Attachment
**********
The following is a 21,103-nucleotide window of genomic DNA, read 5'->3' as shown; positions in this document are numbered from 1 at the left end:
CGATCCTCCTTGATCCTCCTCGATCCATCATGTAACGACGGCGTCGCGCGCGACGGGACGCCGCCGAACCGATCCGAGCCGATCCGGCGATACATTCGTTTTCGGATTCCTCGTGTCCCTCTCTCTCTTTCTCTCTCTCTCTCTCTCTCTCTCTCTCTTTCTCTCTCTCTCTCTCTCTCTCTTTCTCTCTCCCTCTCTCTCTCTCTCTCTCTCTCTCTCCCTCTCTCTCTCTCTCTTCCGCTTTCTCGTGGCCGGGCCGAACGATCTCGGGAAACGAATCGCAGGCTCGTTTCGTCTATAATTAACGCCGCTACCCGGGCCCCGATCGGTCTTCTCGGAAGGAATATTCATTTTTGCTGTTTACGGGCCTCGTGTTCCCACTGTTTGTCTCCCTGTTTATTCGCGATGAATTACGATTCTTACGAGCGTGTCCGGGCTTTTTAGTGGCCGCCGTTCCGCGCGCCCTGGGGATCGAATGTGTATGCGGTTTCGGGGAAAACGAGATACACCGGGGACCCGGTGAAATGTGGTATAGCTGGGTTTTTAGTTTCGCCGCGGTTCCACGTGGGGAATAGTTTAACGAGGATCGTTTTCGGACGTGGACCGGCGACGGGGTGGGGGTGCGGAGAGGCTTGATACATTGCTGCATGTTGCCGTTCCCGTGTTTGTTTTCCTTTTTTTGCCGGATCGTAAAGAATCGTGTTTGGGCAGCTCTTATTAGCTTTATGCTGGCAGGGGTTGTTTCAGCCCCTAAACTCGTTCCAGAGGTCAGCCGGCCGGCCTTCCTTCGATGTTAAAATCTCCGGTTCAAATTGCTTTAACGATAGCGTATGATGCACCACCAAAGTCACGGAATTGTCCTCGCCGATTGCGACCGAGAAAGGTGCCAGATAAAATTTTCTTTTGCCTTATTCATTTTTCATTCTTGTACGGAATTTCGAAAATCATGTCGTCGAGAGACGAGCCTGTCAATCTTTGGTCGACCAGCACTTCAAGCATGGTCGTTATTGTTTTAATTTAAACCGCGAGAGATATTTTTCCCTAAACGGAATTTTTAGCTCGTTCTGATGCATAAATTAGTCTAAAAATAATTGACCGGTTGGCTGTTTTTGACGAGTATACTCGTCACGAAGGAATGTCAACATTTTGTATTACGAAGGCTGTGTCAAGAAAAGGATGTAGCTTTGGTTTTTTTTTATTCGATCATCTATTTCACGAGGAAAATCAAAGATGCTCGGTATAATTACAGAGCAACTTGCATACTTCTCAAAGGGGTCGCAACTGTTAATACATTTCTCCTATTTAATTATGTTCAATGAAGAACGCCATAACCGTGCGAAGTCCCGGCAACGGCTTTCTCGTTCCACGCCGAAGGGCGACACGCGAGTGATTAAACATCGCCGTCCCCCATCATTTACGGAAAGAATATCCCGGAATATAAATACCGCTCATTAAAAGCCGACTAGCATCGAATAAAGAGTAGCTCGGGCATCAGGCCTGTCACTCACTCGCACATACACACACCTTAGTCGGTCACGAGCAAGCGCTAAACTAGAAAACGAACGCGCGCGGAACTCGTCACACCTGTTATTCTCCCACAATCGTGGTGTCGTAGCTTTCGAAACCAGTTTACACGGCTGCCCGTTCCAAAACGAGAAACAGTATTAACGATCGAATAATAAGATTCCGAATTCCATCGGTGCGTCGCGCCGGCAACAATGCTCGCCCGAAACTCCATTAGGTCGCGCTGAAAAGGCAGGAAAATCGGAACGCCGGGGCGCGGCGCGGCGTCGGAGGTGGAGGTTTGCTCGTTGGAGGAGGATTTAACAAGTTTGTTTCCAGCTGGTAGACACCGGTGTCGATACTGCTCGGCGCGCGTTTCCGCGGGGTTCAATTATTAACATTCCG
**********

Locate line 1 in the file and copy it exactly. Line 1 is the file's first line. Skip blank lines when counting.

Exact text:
The following is a 21,103-nucleotide window of genomic DNA, read 5'->3' as shown; positions in this document are numbered from 1 at the left end: